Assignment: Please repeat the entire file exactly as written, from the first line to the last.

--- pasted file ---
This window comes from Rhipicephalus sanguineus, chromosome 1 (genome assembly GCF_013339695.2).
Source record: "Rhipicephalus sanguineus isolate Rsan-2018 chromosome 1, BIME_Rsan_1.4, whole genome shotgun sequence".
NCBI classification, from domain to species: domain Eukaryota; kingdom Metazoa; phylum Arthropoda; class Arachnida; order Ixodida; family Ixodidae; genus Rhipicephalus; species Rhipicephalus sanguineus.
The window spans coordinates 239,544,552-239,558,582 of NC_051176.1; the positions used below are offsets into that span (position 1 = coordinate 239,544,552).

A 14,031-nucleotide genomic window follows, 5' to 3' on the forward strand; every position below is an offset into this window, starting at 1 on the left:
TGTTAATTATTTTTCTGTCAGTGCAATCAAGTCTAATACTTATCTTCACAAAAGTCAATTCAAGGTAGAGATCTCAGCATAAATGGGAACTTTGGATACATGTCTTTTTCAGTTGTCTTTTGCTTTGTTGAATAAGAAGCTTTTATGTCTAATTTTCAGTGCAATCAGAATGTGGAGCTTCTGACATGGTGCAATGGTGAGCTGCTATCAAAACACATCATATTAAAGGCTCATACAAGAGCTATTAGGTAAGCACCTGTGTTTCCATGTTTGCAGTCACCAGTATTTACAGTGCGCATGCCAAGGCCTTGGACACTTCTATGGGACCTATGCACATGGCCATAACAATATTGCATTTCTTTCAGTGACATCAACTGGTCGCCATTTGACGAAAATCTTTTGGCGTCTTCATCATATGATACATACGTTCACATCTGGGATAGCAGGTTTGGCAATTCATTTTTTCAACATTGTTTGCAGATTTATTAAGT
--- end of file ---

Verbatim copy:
This window comes from Rhipicephalus sanguineus, chromosome 1 (genome assembly GCF_013339695.2).
Source record: "Rhipicephalus sanguineus isolate Rsan-2018 chromosome 1, BIME_Rsan_1.4, whole genome shotgun sequence".
NCBI classification, from domain to species: domain Eukaryota; kingdom Metazoa; phylum Arthropoda; class Arachnida; order Ixodida; family Ixodidae; genus Rhipicephalus; species Rhipicephalus sanguineus.
The window spans coordinates 239,544,552-239,558,582 of NC_051176.1; the positions used below are offsets into that span (position 1 = coordinate 239,544,552).

A 14,031-nucleotide genomic window follows, 5' to 3' on the forward strand; every position below is an offset into this window, starting at 1 on the left:
TGTTAATTATTTTTCTGTCAGTGCAATCAAGTCTAATACTTATCTTCACAAAAGTCAATTCAAGGTAGAGATCTCAGCATAAATGGGAACTTTGGATACATGTCTTTTTCAGTTGTCTTTTGCTTTGTTGAATAAGAAGCTTTTATGTCTAATTTTCAGTGCAATCAGAATGTGGAGCTTCTGACATGGTGCAATGGTGAGCTGCTATCAAAACACATCATATTAAAGGCTCATACAAGAGCTATTAGGTAAGCACCTGTGTTTCCATGTTTGCAGTCACCAGTATTTACAGTGCGCATGCCAAGGCCTTGGACACTTCTATGGGACCTATGCACATGGCCATAACAATATTGCATTTCTTTCAGTGACATCAACTGGTCGCCATTTGACGAAAATCTTTTGGCGTCTTCATCATATGATACATACGTTCACATCTGGGATAGCAGGTTTGGCAATTCATTTTTTCAACATTGTTTGCAGATTTATTAAGT